Two Weeks DVD: Review By Evan "Mushy" Jacobs

A well made film that deals with the various processes we go through when we lose someone.
  • Feature
  • Extras
  • Replay Value
A well made film that deals with the various processes we go through when we lose someone.
The fact that it seems like this movie was ignored by the world at large.
Two Weeks is the story of children denying that they are going through the crisis of losing their mother. When it seems like Anita (Sally Field) is going to be passing on to the great beyond, her children Keith (Ben Chaplin), Emily (Julianne Nicholson), Barry (Thomas Cavanagh) and Matthew (Glenn Howerton) all come home to see her off. However death isn't on anybody's watch and it looks like rather than meet for a quick "hello" and "who gets what," the family is forced to deal with one another just as their mother had always wanted. As they starts to talk they realize how much their mother had held them together and it soon seems to dawn on all of them what her eventual absence is going to mean. Also looked at is the idea of what happens when this person dies? What are these people going to inherit? Who is going to be in charge of taking care of the finances and everything else?

This movie very bravely tackles subjects and ideas that it doesn't seem like we really ever want to think about. The reality of the situation is that were going to lose people but oftentimes it's easier to not have discussions about monetary and other matters while they are alive. The truth is that it is much harder to get things in order, to prepare for the burial, to handle their affairs when they aren't around as opposed to when they are. Two Weeks is the kind of film that meets the process of dying and living head on.
Commentary Track

Director Steve Stockman and Dr./Self Help bookwriter Ira Byock sit back and discuss this movie. Stockman talks about what a pain in the ass making an indy movie is and that is why he loved seeing the Fox logo before his film. He discusses where this movie was shot and also talks about how the film lampoons the very self help books that Byock writes. Stockman talks about how the video scenes with Sally Field were shot in order and that enabled him to take the character of Anita through the dying process. Overall, he and Dr. Byock tell very interesting stories about this production as well as grief and dealing with loss.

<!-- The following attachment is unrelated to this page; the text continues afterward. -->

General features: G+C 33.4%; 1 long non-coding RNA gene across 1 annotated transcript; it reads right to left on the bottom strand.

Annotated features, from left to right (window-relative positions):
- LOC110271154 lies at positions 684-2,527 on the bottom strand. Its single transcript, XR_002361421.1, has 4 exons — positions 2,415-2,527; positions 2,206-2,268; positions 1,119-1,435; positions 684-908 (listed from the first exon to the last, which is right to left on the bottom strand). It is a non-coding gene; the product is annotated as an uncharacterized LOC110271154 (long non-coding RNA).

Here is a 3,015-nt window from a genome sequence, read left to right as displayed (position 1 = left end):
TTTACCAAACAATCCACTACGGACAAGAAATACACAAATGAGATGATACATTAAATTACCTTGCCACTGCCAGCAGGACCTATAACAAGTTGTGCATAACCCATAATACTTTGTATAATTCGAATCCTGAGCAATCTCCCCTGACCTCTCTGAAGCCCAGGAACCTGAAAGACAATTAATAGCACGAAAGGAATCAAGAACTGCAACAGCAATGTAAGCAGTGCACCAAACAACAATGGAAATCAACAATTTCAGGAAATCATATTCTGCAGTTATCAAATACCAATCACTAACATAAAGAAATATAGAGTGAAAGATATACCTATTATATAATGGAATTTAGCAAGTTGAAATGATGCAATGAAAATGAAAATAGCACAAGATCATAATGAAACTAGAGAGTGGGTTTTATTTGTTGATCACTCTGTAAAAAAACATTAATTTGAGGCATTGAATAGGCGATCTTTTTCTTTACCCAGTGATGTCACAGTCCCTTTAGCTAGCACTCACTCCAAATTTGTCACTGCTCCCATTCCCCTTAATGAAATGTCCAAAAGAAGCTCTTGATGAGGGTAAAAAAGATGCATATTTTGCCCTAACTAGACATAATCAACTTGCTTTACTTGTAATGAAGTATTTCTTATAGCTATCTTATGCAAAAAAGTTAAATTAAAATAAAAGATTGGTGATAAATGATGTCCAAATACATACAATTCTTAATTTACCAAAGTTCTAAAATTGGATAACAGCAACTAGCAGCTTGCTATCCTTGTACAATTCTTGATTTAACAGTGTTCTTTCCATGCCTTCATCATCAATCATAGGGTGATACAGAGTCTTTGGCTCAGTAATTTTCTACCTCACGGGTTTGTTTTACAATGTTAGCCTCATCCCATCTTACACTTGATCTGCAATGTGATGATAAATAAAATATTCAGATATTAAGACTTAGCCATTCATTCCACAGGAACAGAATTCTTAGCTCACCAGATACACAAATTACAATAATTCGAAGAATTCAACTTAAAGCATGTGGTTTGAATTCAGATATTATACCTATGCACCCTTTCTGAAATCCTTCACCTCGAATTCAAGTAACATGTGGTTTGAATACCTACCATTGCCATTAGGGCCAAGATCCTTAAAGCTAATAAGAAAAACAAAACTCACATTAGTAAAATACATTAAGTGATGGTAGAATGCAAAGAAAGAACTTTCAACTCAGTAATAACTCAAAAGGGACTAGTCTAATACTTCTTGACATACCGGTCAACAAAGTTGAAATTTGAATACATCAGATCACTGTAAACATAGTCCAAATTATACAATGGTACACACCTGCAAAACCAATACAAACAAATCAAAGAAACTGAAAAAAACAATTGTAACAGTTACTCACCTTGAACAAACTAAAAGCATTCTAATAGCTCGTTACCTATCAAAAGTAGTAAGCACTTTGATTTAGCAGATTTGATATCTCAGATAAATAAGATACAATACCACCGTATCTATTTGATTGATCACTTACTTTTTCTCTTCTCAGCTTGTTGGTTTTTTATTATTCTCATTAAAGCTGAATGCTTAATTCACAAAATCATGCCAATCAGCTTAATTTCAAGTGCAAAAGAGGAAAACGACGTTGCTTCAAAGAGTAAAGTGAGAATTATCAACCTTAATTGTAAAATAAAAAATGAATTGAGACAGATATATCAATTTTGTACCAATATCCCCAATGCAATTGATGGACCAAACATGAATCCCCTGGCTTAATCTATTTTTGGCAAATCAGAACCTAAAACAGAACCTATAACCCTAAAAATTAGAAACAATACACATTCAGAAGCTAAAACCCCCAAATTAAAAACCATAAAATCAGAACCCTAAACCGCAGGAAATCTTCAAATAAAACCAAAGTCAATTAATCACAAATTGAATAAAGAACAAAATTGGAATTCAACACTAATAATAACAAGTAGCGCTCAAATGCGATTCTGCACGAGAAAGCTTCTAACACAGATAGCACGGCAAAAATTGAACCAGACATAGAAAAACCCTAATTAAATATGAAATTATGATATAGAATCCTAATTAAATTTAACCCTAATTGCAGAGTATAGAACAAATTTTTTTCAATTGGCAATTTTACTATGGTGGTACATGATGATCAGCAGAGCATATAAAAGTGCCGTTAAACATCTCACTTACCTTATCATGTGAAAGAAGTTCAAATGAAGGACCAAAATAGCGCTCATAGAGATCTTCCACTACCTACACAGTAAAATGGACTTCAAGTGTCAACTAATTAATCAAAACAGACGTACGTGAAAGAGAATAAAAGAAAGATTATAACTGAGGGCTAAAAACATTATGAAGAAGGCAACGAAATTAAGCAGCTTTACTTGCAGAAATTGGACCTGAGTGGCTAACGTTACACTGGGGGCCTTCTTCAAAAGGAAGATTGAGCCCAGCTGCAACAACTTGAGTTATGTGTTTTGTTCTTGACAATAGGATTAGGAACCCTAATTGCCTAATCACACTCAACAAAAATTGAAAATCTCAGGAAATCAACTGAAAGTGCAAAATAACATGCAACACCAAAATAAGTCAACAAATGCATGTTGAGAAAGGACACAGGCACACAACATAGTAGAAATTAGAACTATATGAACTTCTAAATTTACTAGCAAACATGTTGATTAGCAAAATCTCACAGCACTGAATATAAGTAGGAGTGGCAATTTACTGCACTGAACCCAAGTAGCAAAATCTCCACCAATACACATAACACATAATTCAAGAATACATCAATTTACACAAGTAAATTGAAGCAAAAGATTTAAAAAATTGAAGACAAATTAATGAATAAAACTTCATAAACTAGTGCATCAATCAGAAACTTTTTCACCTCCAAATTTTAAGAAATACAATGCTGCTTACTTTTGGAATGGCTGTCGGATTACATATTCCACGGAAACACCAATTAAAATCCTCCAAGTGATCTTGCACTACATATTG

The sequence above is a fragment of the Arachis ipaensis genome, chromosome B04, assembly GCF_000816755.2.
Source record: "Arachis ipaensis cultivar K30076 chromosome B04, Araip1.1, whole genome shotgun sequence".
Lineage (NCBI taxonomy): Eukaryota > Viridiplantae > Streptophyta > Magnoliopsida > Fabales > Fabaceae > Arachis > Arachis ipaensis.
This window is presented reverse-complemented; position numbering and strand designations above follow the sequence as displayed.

Deleted Scenes

Group Discussion Guide

Essentially this is a series of questions that are meant to help people accept the eventuality of death. I only had time to give this a cursory glance but I like the way that director Steve Stockman has made this DVD very personal. I found out from the commentary track that he lost his mother, and I think he saw this film and this DVD as a way to help himself and others cope with the horrible tragedy of losing a parent.
Widescreen. This movie doesn't have many camera tricks and specialized shots but for the story it's telling it really doesn't need them. I found that for simply being a burned DVD, the powers that be have done a very solid job of maintaining the look of the images. This movie seems like it was shot with flat, almost sterile lighting and this really helps, I feel, get us into the theme of what is happening. Death is nothing if not a cold process and the fact that this "family film" doesn't shy away from that makes it all the more real.
Once again I don't have the packaging to really give you any of the audio specs. However, I watched this movie on a pretty small DVD player, with a screen that popped up, and everything sounded fine. Stockman really seems to be trying to tell a very fluid story here. He doesn't mess around with audio tricks that might get us deeper into the characters. He merely presents the characters and their situations on screen and lets that idea put across the story, the drama and everything else.
Fox sent me this burned DVD in a white envelope. Once again I cannot really talk about the packaging because they didn't send me anything to talk about.
I recently lost my mom in July and this movie was rough for me for many reasons. I didn't have the kind of drawn out good-bye that the characters in this film had. I don't know what is better or worse I just know that losing a parent is bad. In my case my mother went into the hospital and less than 48 hours later she was gone, when just a few days before she had been going to work. Despite the differences in circ*mstances I still found that Two Weeks very much worked for me. What a lot of people don't understand is that life does go on (it's just very different whether you acknowledge it or not). You might be suffering a crisis and you'll pass somebody who has their own life and everything is just fine. The reality of all our situations is that we're all a phone call or a health problem away from entering a crisis. I don't think it's ever easy no matter how much you prepare for it. The best thing it seems one can do is simply try to live as much as they can and show the people in their lives how much they mean to them.

Two Weeks, from what I have seen, is the first film from Steve Stockman. I honestly hope he can put as much of himself into every movie he makes because that is what makes what he did here so special.

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